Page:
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Ladakh - Planning The Trip

Over 2000 Km by road, in around 10 days. Stunning landscapes, wonderful people. That sums up our Ladakh trip. But how did it actually work? How did we make it happen? Read on to find out!  Leh, the capital of Ladakh , is accessible by air and road. Flying into Leh is the easiest, and time-saving option, while the road is the time consuming one, but with the added advantage of driving past some of the most beautiful landscapes in our country. Each option has much to recommend it, and we chose the road for just one reason – altitude sickness. Altitude sickness was one of my biggest concerns, since I suffer from motion-sickness. Yes, I do travel a lot, but that is despite my condition, and, over the years, have learnt how to handle it. I struggled with it when we visited Nathu-La in Sikkim, and wondered if I would be able to manage a week at the even higher altitudes that we would encounter in Ladakh. This was the reason we stuck to a basic plan, of only 9 days in Ladakh, though we

Temples of Bikaner - Part 3: Laxmi Nath Temple

The temple resounds with bhajans, sung of Meera and Krishna. Devotees enter, and settle down in any available space, and join in the singing, enthusiastically. It’s evident that everyone knows the words. There are no queues, but there is a sense of order. No one is in a hurry. They wait patiently for others to have darshan before getting up for a closer look at the Lord. The temple is small, but beautiful, with intricate paintings on the ceiling. There is no space to stand and admire, so I sit down, along with everyone else, and allow my eyes to wander over the ceiling, rather than the image in the sanctum.




The Laxmi Nath Temple was built in 1504, during the reign of Rao Luna Karan, the 3rd king of Bikaner. There might have been older shrines around, or even right here, but this was one of the first Hindu temples built here. It is dedicated to Vishnu, seen here as Laxmi Nath, along with his consort, Laxmi, the goddess of wealth, suggesting that, during that period, the early 16th century, there was a strong Vaishnavite presence in Bikaner. This is believed to have been one of the earliest temples built by the royal family, and the Lord is believed to have been their patron deity, under whose influence they ruled this land.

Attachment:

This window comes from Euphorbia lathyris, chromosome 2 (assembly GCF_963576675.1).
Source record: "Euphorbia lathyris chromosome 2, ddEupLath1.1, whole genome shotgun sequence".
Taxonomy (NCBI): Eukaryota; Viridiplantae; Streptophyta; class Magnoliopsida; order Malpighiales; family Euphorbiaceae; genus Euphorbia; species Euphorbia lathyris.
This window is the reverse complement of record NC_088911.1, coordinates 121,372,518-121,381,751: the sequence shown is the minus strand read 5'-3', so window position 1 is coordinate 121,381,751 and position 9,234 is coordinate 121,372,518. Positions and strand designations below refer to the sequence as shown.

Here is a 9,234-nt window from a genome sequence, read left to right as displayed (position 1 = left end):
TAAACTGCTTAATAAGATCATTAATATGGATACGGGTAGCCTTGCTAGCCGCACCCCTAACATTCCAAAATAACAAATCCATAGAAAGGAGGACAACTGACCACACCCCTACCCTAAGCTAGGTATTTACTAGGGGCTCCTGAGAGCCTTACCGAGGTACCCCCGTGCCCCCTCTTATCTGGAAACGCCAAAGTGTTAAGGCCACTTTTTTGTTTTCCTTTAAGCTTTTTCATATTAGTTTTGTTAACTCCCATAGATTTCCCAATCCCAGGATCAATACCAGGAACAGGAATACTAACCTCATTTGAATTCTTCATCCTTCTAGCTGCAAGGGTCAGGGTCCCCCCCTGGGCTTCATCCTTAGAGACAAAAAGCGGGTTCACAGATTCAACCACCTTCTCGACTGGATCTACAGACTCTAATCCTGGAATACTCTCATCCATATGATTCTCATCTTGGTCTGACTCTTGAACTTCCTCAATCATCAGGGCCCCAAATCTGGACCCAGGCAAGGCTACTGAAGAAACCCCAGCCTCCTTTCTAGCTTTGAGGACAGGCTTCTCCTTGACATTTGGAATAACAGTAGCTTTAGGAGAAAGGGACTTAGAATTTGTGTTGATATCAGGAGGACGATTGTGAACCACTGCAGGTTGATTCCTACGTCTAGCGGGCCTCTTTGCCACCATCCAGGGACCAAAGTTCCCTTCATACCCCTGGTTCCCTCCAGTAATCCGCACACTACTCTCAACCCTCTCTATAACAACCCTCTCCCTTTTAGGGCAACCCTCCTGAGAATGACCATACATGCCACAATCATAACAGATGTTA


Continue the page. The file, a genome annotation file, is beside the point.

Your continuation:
The main shrine is a small one, as I have mentioned, and the paintings on the ceiling are embellished with gold, a technique we see at the Junagadh Fort as well. Around the central temple are other smaller shrines, dedicated to the many Gods of the Hindu pantheon. The entire complex is a walled one, and photography is prohibited.

The Laxmi Nath Temple Complex, as seen from the Jain temple


The Laxmi Nath temple is located right next to the Jain temple, and both temples would have been constructed around the same time. While the Jain temple, being more elaborate, took over 40 years to build, and was completed in 1514, the Laxmi Nath temple took 22 years to complete, and was ready by 1526.

The spires of the Laxmi Nath Temple, as seen from the Jain temple


A comparison of the two temples leads to some interesting thoughts. Built roughly around the same time, the architecture, as well as the ornamentation of the Jain temple is far more elaborate. While the Laxmi Nath temple is considered to be the temple of the royalty, does it also hint that the merchants even then had far more wealth available, even for construction of temples, than royalty?


And yet, it is the Laxmi Nath Temple which is a hub of activity, with locals visiting and offering prayers. While the Jain temple is also under worship, the visitors are more tourists than locals, since many of the wealthy Jain merchants have shifted to other cities and only visit occasionally. 

A newly married couple visit the temple, immediately after their wedding. This, apparently, is a common custom in the area. 

Disclaimer: These posts are based on two trips to Bikaner – the first one, a personal trip, and the second, when I was invited by Narendra Bhawan. While the first was an enjoyable experience with my family, I barely spent a day here, and while it was enough to see the sights, it was too quick to leave an impression.

The second trip, which was on invitation from Narendra Bhawan, filled the gaps and added a context to all that I had seen before, which actually helped me write. While the experiences are courtesy Narendra Bhawan, the words are, needless to say, all my own! 

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